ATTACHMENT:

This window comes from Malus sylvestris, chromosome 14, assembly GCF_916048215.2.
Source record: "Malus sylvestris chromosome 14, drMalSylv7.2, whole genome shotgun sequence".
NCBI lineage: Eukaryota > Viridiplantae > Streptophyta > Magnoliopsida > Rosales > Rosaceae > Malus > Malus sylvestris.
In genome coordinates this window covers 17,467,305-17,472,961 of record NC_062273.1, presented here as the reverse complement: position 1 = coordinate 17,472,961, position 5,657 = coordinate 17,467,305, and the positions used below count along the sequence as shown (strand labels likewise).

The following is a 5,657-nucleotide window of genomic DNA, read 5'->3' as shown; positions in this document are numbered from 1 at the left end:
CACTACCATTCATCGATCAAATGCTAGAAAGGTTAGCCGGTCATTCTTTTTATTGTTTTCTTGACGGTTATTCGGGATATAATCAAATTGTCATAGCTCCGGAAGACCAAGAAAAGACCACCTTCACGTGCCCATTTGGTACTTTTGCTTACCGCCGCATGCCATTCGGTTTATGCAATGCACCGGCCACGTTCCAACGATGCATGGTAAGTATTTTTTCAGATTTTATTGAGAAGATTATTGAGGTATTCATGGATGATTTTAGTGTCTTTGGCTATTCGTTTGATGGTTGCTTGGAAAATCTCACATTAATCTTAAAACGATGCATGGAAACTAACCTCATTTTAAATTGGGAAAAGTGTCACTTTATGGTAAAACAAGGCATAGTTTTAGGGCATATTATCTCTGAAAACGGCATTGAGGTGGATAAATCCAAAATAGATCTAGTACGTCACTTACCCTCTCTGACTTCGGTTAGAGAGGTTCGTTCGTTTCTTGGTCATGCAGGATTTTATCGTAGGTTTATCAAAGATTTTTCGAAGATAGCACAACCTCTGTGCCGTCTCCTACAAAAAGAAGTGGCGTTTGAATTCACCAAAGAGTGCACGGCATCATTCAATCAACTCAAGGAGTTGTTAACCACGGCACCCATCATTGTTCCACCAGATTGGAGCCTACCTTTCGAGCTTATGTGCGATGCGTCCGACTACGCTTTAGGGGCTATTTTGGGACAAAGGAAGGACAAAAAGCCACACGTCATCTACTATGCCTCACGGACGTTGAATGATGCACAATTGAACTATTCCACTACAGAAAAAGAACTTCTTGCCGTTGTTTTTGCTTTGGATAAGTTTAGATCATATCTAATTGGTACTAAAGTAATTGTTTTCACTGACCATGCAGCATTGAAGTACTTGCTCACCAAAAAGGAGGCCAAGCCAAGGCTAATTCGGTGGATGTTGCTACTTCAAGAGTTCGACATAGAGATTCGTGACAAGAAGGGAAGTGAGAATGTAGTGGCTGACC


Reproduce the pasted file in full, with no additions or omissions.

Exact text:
This window comes from Malus sylvestris, chromosome 14, assembly GCF_916048215.2.
Source record: "Malus sylvestris chromosome 14, drMalSylv7.2, whole genome shotgun sequence".
NCBI lineage: Eukaryota > Viridiplantae > Streptophyta > Magnoliopsida > Rosales > Rosaceae > Malus > Malus sylvestris.
In genome coordinates this window covers 17,467,305-17,472,961 of record NC_062273.1, presented here as the reverse complement: position 1 = coordinate 17,472,961, position 5,657 = coordinate 17,467,305, and the positions used below count along the sequence as shown (strand labels likewise).

The following is a 5,657-nucleotide window of genomic DNA, read 5'->3' as shown; positions in this document are numbered from 1 at the left end:
CACTACCATTCATCGATCAAATGCTAGAAAGGTTAGCCGGTCATTCTTTTTATTGTTTTCTTGACGGTTATTCGGGATATAATCAAATTGTCATAGCTCCGGAAGACCAAGAAAAGACCACCTTCACGTGCCCATTTGGTACTTTTGCTTACCGCCGCATGCCATTCGGTTTATGCAATGCACCGGCCACGTTCCAACGATGCATGGTAAGTATTTTTTCAGATTTTATTGAGAAGATTATTGAGGTATTCATGGATGATTTTAGTGTCTTTGGCTATTCGTTTGATGGTTGCTTGGAAAATCTCACATTAATCTTAAAACGATGCATGGAAACTAACCTCATTTTAAATTGGGAAAAGTGTCACTTTATGGTAAAACAAGGCATAGTTTTAGGGCATATTATCTCTGAAAACGGCATTGAGGTGGATAAATCCAAAATAGATCTAGTACGTCACTTACCCTCTCTGACTTCGGTTAGAGAGGTTCGTTCGTTTCTTGGTCATGCAGGATTTTATCGTAGGTTTATCAAAGATTTTTCGAAGATAGCACAACCTCTGTGCCGTCTCCTACAAAAAGAAGTGGCGTTTGAATTCACCAAAGAGTGCACGGCATCATTCAATCAACTCAAGGAGTTGTTAACCACGGCACCCATCATTGTTCCACCAGATTGGAGCCTACCTTTCGAGCTTATGTGCGATGCGTCCGACTACGCTTTAGGGGCTATTTTGGGACAAAGGAAGGACAAAAAGCCACACGTCATCTACTATGCCTCACGGACGTTGAATGATGCACAATTGAACTATTCCACTACAGAAAAAGAACTTCTTGCCGTTGTTTTTGCTTTGGATAAGTTTAGATCATATCTAATTGGTACTAAAGTAATTGTTTTCACTGACCATGCAGCATTGAAGTACTTGCTCACCAAAAAGGAGGCCAAGCCAAGGCTAATTCGGTGGATGTTGCTACTTCAAGAGTTCGACATAGAGATTCGTGACAAGAAGGGAAGTGAGAATGTAGTGGCTGACC